By Anh Tran
On International Women’s Day 2021, let’s think about pensions. Why? Women around the world still face highly unequal access to a minimum income in old age. Many women spend a big part of their lives caring for others and make indispensable contributions to their societies. Yet, far too many social protection systems fail to acknowledge their contributions by not providing an inclusive pension scheme. Pensions have transformative impacts on old age poverty and should be regarded as a core social policy in any country. However, the design of pension systems can have varying impacts on gender equality in old age. Universal pensions – financed through general taxation – are one of the simplest yet most effective mechanisms to ensure that women and men are reached on an equal basis.
Fortunately, the number of tax-financed minimum pension schemes across the world is growing. Importantly, many low- and middle-income countries are implementing inclusive pension schemes indicating that their affordability is not determined by a country’s level of wealth. I highlight this in a recently published Pathways’ Perspective comparing the effectiveness of pension systems globally in guaranteeing all citizens with a minimum income from the state. However, it also showed that many countries do not offer any form of minimum pension scheme at all, while some only provide limited protection to the older population through poverty-targeted schemes that result in low coverage and low transfer values. These countries fail to provide income protection to the majority of the older population. This disadvantages women in particular who are more likely to live longer lives but accumulate less savings due to having weaker ties to the formal labour market. Despite some progress, there are still significant gaps that need to be urgently addressed.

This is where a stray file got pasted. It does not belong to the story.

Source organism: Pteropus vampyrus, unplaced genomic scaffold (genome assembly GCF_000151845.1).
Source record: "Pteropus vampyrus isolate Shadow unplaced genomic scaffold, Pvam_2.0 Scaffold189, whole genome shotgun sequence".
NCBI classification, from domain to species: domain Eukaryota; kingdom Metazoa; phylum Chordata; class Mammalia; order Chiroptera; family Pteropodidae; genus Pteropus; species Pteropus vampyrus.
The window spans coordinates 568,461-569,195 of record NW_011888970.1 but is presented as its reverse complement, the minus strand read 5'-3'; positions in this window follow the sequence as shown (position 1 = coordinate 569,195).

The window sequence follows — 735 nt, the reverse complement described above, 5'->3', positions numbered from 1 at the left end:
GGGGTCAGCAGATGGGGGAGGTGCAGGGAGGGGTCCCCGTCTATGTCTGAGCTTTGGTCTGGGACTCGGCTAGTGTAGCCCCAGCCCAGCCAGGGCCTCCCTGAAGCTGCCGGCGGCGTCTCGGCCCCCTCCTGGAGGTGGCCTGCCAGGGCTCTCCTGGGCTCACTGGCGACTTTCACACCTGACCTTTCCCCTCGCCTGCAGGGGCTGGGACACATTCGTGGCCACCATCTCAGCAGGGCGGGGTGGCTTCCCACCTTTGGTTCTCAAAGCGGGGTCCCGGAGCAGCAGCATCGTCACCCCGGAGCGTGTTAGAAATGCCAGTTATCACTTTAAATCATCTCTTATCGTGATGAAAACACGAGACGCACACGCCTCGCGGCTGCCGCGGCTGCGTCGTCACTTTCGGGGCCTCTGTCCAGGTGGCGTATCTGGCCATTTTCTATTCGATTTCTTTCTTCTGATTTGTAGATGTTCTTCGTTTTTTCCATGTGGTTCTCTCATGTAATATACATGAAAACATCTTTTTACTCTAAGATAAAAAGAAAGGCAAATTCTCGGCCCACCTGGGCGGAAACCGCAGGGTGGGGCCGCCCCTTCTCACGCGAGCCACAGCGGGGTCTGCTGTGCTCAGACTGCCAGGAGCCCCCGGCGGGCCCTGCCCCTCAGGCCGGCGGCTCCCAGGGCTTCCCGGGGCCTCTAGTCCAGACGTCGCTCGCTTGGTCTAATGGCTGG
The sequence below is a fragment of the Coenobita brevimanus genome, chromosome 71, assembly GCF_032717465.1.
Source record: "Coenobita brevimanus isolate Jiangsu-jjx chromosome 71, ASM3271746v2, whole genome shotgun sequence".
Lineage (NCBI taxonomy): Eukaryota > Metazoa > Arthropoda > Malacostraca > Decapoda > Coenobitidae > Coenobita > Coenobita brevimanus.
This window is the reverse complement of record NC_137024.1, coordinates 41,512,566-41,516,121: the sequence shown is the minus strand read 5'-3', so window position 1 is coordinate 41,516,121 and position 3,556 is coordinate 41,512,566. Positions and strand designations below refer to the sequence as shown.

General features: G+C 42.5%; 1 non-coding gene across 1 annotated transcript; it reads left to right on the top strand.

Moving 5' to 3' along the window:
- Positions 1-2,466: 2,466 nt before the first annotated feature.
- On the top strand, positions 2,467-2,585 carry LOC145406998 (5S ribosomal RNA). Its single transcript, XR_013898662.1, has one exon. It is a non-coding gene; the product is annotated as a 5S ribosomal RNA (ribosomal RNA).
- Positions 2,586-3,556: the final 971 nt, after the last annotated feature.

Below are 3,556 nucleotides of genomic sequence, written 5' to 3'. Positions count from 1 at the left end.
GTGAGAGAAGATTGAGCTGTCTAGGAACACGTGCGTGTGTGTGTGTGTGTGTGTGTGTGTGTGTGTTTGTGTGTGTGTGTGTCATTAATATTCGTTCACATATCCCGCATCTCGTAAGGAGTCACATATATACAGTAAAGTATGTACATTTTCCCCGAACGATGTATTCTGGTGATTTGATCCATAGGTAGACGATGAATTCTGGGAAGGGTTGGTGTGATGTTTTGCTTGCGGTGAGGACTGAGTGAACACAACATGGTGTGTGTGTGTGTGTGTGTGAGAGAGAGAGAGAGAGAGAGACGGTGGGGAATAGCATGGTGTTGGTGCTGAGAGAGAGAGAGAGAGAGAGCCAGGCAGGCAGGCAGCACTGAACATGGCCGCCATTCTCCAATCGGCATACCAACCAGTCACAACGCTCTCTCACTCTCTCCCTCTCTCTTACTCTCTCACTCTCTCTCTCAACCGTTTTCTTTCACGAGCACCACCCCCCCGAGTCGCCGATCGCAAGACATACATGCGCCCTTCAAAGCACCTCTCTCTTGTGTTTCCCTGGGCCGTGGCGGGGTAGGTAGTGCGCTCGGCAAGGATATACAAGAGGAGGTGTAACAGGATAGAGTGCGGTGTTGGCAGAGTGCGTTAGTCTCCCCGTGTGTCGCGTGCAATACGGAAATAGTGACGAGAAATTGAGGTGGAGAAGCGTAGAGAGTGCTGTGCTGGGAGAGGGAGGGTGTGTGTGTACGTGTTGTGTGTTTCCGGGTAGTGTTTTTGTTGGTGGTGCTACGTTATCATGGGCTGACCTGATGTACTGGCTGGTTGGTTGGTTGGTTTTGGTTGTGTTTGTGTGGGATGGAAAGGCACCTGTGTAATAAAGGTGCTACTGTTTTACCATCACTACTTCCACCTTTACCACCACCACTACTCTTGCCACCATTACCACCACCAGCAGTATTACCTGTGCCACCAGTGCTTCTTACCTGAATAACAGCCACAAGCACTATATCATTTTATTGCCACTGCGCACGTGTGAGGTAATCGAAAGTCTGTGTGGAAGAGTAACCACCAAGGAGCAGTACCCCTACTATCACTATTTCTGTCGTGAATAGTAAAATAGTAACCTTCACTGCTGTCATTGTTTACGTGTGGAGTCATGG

Women are at greater risk of living in poverty in old age than men
Without access to a regular income transfer in old age, women are more likely to be living in poverty than men. Older women are not only overrepresented among the old age population due to their longer average life expectancy, but women also accumulate less wealth, land and assets over their working lives, leaving them with little to support themselves in old age. In low- and middle-income countries, older persons often continue to work to meet their daily needs. Research in Uganda by my colleagues has shown that many older people, and women in particular, take on care responsibilities for children or other adults with disabilities, which creates additional financial challenges.
The unequal pension access driven by earnings-related pensions
Around the world, pensions have come to be regarded as a core social policy that recognises the contributions that women and men have made to society and the economy throughout their lives. However, most pension systems rely on previous earnings, while many of the contributions older persons have made to society go unrecognised. Such schemes especially disadvantage women because a significant share of women’s contributions to society include unpaid care and (informal) domestic work. By one estimate, women undertake more than three-quarters of all unpaid care work, which would account for at least US$10.8 trillion, or 13 per cent of global GDP, per year. In contexts with high labour market informality, women are less likely than men to be in informal employment but are more likely to find themselves in precarious sectors, receiving little or no remuneration for their work. In low- and middle-income countries, over 30 per cent of women are contributing family workers who are mostly considered unpaid. This proportion is over three times higher for women in comparison to men in informal employment.
Because much of women’s work is invisible, contributory pensions have an inherent male bias. Women often do not meet the minimum contribution requirements to qualify for contributory pensions, and even when they do, they tend to receive lower benefits in comparison to men. This is because women work fewer years as a result of care responsibilities, have lower (average and final) earnings, and are often subject to earlier pensionable ages, all of which results in smaller pension benefits. As a consequence, women end up with fewer means to provide for themselves in old age.